Monday, October 30, 2017

City Council hopefuls spar over leadership style, Ogden-Hinckley Airport (KOGD) operations



OGDEN — Leadership focus, the Ogden Nature Center and management of Ogden-Hinckley Airport figure big in the contest for the At-Large A seat on the Ogden City Council — judging by responses from the hopefuls at a debate, anyway.

Incumbent Marcia White, seeking her second term, and Lew Wheelwright, challenging her for the post, faced off at a candidate forum Thursday night, touching on those issues and more. Bart Blair, seeking his third term in the At-Large B post, also addressed the gathering at Union Station here, though his challenger, Mary Khalaf, didn’t attend.

White stressed the importance of fiscal responsibility and emphasized her organizational skills and familiarity with the process of getting things done at City Hall.

“It’s going to take people who understand how to look at budgets, how to look at revenue and how to look at expenses,” she said. While it may not excite broad public interest, one of her proudest accomplishments, she said, was helping implement longer-term, five-year budget planning.

Wheelwright, a businessman and chiropractor, said if voters want to maintain the status quo, he’s not their guy. Sometimes leaders need to shake things up to get things done, he said, and he also sounded support for minimizing government intrusion into private business.

“I do come in to it as a disruptive force if I get in,” Wheelwright said.

Even so, he also said he analyzes the data at hand in making decisions and would bring a businessman’s perspective to the council. “We’re going to have to run the city more like a business, not like a club,” he said.

The League of Women Voters of Weber County and Junior League of Ogden hosted Thursday’s gathering, which drew about 50 people. The candidates for the Ward 1 and Ward 3 posts, also up for grabs, met Wednesday.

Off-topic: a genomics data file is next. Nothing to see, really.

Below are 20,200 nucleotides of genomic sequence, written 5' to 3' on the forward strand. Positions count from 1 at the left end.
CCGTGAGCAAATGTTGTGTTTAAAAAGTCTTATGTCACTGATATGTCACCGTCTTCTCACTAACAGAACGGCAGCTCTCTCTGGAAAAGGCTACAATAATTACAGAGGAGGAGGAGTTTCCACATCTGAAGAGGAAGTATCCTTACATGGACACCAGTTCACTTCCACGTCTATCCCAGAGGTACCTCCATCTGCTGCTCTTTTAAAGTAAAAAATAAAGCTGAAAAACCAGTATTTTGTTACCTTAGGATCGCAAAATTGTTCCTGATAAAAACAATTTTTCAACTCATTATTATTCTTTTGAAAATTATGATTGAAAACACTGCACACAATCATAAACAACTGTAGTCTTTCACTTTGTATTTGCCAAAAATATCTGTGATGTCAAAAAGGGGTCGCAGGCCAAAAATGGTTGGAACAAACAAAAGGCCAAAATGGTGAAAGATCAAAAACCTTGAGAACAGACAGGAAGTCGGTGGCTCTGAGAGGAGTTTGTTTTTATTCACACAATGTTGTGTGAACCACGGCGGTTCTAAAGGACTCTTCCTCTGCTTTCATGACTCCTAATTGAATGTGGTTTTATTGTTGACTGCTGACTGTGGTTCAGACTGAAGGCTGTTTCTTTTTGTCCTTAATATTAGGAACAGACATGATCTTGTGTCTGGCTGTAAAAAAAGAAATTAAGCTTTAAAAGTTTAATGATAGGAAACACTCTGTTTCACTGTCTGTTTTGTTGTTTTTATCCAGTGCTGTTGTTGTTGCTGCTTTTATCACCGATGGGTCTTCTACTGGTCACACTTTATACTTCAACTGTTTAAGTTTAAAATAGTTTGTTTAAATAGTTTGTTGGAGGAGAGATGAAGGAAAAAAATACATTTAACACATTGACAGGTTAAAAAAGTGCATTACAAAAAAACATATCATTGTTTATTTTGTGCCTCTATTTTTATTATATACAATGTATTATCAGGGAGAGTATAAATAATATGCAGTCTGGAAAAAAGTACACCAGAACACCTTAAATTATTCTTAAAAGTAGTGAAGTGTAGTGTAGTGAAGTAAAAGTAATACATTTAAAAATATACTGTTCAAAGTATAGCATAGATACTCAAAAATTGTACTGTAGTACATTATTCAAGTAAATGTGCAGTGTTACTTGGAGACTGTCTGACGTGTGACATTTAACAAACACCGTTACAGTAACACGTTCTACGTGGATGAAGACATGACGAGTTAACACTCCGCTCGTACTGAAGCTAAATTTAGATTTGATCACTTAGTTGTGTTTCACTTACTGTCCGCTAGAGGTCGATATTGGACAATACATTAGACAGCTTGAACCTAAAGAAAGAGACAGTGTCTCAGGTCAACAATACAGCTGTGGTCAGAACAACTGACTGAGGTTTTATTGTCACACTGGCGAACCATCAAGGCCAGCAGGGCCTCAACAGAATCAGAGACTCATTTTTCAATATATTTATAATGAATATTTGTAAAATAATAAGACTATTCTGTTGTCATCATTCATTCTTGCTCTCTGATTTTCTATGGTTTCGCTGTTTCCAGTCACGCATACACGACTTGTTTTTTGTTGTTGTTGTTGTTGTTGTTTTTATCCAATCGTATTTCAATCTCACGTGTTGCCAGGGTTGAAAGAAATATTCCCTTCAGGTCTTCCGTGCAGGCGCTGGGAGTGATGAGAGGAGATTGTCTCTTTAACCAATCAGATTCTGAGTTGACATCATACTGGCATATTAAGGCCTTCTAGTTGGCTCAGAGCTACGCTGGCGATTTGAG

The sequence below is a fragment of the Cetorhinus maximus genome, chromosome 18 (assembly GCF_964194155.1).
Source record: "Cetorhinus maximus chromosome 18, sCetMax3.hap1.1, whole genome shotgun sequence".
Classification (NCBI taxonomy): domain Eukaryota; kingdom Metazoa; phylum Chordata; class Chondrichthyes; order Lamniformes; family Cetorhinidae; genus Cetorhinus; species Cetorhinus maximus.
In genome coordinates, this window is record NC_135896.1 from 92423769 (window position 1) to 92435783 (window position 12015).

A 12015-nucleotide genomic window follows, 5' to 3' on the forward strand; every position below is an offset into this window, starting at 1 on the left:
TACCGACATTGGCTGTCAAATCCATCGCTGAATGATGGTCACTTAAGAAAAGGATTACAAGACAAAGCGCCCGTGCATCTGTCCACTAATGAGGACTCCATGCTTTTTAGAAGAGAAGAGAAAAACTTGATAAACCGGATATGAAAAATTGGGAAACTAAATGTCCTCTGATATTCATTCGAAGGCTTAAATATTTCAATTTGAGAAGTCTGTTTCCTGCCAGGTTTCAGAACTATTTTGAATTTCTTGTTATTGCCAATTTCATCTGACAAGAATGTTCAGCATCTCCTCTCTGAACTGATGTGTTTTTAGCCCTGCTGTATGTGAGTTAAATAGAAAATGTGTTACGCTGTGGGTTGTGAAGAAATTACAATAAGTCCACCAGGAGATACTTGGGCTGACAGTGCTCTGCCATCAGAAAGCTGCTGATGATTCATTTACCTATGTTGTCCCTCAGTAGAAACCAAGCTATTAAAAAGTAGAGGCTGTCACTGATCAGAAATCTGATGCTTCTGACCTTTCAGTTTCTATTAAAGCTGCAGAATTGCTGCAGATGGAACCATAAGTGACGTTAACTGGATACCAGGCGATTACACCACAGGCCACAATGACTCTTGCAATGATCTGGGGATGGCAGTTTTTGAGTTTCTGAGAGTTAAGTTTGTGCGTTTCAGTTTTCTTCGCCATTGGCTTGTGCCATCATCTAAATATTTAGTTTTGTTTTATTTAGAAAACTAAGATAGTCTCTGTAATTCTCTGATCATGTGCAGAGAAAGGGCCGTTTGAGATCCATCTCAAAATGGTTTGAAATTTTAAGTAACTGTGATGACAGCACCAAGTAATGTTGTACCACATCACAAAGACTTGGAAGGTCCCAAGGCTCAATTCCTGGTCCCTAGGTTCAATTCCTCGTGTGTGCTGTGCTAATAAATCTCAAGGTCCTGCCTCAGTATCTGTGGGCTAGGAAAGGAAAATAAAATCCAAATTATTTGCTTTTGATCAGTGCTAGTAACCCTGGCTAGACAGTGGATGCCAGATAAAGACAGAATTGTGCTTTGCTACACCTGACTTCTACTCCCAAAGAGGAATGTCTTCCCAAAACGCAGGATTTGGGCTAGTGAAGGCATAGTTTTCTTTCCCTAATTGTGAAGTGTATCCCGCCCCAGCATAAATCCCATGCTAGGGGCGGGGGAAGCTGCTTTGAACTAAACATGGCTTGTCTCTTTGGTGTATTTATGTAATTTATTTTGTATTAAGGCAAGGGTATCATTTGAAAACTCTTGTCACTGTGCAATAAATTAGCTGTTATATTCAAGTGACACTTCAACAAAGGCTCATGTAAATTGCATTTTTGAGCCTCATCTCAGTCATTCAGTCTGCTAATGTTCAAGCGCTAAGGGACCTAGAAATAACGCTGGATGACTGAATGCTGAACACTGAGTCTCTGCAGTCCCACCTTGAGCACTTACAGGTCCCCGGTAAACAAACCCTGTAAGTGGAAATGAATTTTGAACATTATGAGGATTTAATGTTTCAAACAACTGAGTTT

Airport: 

Dissatisfaction with management of the city-owned Ogden airport pushed Wheelwright into the City Council race, hoping to be able to spur change as an elected official. Wheelwright, a pilot, owns hangars at the airport and decries eventual plans to build a parking lot where one of his hangars sits, which he says reduces the property’s value.

“That has been a totally ill-managed deal,” said Wheelwright, who’s focused his displeasure on Jon Greiner, the airport manager.

White said the germane issue relative to the airport is reducing the cost the city incurs in managing it, up to $500,000 some years. City leaders have been seeking more commercial flights out of the airport to that end, which White lauded.

“The conversation we need to have is finding solutions to make it solvent,” she said.

Commercial service is a key prong of airport operations, Wheelwright said. But general aviation activity — private pilot operations, for instance — is also key, and growth prospects in the commercial sector are probably limited.

“A lot of people will say we can be a regional airport. Probably won’t happen,” Wheelwright said, noting the proximity of the mountains of the Wasatch Front and the relatively short runway here.

As to Wheelwright’s criticism of airport management, White noted that city council members typically recuse themselves on issues if they have a financial interest, an apparent reference to her challenger’s ownership of hangars at the airport. Beyond that, oversight of Greiner falls to Mayor Mike Caldwell, not the city council.

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